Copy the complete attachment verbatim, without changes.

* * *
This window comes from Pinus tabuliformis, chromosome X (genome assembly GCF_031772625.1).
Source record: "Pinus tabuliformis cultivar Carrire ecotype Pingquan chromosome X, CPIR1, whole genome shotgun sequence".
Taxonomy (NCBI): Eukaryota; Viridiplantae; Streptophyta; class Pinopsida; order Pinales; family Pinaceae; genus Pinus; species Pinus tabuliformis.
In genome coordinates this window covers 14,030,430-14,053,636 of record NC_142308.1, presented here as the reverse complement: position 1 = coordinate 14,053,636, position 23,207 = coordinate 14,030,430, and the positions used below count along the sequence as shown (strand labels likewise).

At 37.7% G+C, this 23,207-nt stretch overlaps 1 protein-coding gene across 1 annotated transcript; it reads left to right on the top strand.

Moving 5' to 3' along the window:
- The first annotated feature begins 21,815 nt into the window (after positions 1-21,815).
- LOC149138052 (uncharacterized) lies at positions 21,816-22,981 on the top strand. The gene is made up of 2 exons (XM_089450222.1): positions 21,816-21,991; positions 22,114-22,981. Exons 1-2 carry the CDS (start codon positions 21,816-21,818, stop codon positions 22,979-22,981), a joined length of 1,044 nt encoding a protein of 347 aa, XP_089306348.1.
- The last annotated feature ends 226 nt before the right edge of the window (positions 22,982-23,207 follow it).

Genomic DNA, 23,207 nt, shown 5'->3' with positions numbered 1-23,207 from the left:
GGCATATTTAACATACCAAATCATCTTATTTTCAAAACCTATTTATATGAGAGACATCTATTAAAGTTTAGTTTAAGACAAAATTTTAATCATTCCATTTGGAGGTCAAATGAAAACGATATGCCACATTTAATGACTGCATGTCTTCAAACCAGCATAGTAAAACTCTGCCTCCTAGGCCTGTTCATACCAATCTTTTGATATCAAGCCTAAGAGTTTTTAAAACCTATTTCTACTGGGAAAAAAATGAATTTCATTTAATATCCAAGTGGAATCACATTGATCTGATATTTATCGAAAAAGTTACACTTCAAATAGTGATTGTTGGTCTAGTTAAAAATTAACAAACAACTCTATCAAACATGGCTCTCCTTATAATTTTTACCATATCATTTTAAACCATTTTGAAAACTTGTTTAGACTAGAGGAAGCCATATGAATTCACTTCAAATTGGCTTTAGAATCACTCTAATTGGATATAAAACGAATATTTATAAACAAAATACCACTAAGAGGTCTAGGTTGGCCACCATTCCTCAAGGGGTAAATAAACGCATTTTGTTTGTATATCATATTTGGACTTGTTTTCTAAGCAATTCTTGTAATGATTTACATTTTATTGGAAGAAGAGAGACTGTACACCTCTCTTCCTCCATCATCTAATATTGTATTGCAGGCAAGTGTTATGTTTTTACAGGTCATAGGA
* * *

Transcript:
This window comes from Pinus tabuliformis, chromosome X (genome assembly GCF_031772625.1).
Source record: "Pinus tabuliformis cultivar Carrire ecotype Pingquan chromosome X, CPIR1, whole genome shotgun sequence".
Taxonomy (NCBI): Eukaryota; Viridiplantae; Streptophyta; class Pinopsida; order Pinales; family Pinaceae; genus Pinus; species Pinus tabuliformis.
In genome coordinates this window covers 14,030,430-14,053,636 of record NC_142308.1, presented here as the reverse complement: position 1 = coordinate 14,053,636, position 23,207 = coordinate 14,030,430, and the positions used below count along the sequence as shown (strand labels likewise).

At 37.7% G+C, this 23,207-nt stretch overlaps 1 protein-coding gene across 1 annotated transcript; it reads left to right on the top strand.

Moving 5' to 3' along the window:
- The first annotated feature begins 21,815 nt into the window (after positions 1-21,815).
- LOC149138052 (uncharacterized) lies at positions 21,816-22,981 on the top strand. The gene is made up of 2 exons (XM_089450222.1): positions 21,816-21,991; positions 22,114-22,981. Exons 1-2 carry the CDS (start codon positions 21,816-21,818, stop codon positions 22,979-22,981), a joined length of 1,044 nt encoding a protein of 347 aa, XP_089306348.1.
- The last annotated feature ends 226 nt before the right edge of the window (positions 22,982-23,207 follow it).

Genomic DNA, 23,207 nt, shown 5'->3' with positions numbered 1-23,207 from the left:
GGCATATTTAACATACCAAATCATCTTATTTTCAAAACCTATTTATATGAGAGACATCTATTAAAGTTTAGTTTAAGACAAAATTTTAATCATTCCATTTGGAGGTCAAATGAAAACGATATGCCACATTTAATGACTGCATGTCTTCAAACCAGCATAGTAAAACTCTGCCTCCTAGGCCTGTTCATACCAATCTTTTGATATCAAGCCTAAGAGTTTTTAAAACCTATTTCTACTGGGAAAAAAATGAATTTCATTTAATATCCAAGTGGAATCACATTGATCTGATATTTATCGAAAAAGTTACACTTCAAATAGTGATTGTTGGTCTAGTTAAAAATTAACAAACAACTCTATCAAACATGGCTCTCCTTATAATTTTTACCATATCATTTTAAACCATTTTGAAAACTTGTTTAGACTAGAGGAAGCCATATGAATTCACTTCAAATTGGCTTTAGAATCACTCTAATTGGATATAAAACGAATATTTATAAACAAAATACCACTAAGAGGTCTAGGTTGGCCACCATTCCTCAAGGGGTAAATAAACGCATTTTGTTTGTATATCATATTTGGACTTGTTTTCTAAGCAATTCTTGTAATGATTTACATTTTATTGGAAGAAGAGAGACTGTACACCTCTCTTCCTCCATCATCTAATATTGTATTGCAGGCAAGTGTTATGTTTTTACAGGTCATAGGA